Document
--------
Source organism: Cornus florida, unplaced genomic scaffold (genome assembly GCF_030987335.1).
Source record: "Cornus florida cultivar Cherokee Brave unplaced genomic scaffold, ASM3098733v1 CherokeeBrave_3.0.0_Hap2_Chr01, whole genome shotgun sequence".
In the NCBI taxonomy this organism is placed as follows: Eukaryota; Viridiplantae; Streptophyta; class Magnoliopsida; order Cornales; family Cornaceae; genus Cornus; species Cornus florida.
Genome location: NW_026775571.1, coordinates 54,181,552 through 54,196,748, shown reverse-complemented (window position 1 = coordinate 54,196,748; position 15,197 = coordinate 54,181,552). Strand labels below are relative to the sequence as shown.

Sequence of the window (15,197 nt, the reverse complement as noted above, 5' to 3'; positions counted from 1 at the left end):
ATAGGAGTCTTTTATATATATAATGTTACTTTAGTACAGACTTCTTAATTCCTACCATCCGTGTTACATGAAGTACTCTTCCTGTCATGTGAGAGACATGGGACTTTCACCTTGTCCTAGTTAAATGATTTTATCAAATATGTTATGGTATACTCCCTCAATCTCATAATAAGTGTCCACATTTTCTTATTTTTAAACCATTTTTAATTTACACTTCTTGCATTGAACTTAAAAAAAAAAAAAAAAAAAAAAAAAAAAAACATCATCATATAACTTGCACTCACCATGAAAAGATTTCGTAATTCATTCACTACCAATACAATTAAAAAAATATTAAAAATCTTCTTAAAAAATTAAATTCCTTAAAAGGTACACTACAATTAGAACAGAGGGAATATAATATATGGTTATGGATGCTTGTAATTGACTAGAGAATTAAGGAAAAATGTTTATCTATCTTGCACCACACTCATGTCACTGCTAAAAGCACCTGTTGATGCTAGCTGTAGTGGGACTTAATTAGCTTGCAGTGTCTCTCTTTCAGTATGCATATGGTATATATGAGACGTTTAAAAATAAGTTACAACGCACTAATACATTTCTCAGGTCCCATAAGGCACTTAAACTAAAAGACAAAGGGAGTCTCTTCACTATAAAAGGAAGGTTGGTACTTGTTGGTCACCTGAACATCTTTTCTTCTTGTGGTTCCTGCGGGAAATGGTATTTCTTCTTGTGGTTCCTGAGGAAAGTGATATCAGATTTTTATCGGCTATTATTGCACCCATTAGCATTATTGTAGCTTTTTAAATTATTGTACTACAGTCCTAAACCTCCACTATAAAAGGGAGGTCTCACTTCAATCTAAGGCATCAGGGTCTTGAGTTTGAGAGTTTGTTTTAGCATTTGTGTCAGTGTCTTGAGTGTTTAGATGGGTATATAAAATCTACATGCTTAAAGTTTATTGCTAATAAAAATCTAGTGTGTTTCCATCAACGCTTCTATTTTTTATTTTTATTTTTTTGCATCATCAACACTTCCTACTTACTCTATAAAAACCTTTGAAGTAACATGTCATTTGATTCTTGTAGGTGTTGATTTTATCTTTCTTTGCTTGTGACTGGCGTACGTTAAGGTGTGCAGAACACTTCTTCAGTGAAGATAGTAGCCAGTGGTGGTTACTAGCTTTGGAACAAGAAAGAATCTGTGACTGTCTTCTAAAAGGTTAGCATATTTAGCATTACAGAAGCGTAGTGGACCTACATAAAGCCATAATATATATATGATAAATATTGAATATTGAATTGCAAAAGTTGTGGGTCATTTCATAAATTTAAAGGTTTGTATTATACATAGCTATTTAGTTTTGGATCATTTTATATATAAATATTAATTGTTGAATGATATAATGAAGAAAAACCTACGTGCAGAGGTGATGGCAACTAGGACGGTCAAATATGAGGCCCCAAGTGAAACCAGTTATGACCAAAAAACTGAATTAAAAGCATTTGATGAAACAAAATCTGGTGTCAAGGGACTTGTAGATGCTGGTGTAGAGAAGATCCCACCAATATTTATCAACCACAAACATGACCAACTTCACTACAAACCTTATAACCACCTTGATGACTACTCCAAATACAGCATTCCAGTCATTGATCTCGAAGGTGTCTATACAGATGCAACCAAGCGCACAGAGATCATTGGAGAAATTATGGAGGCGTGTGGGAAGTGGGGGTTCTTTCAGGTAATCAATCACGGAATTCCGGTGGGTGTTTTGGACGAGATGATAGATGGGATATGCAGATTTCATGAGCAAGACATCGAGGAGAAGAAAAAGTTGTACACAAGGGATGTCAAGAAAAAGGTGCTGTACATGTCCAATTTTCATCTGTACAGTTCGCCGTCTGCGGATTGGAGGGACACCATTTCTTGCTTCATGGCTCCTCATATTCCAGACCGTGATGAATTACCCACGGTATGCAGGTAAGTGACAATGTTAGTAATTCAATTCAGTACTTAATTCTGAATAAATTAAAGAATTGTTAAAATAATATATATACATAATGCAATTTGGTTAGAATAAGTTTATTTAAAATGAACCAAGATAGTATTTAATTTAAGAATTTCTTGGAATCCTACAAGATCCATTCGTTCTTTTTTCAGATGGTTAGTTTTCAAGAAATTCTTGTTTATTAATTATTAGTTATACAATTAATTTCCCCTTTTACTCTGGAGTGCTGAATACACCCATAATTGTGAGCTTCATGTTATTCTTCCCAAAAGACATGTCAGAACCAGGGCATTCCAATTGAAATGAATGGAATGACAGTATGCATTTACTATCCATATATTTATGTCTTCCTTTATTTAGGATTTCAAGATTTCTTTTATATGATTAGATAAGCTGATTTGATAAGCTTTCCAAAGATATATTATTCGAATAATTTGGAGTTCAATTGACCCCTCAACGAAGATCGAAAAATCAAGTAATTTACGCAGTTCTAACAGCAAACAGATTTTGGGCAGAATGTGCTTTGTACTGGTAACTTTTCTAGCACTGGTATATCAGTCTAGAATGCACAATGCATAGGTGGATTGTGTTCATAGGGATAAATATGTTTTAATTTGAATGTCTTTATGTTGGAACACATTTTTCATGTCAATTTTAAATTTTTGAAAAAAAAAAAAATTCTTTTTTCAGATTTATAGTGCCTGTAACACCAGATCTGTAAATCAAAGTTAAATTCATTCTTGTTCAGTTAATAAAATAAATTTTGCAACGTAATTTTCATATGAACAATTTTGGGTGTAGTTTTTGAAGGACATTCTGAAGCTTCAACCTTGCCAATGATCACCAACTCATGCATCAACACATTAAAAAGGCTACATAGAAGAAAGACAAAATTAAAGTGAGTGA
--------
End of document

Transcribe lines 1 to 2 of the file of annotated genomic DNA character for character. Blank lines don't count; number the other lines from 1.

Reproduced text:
Source organism: Cornus florida, unplaced genomic scaffold (genome assembly GCF_030987335.1).
Source record: "Cornus florida cultivar Cherokee Brave unplaced genomic scaffold, ASM3098733v1 CherokeeBrave_3.0.0_Hap2_Chr01, whole genome shotgun sequence".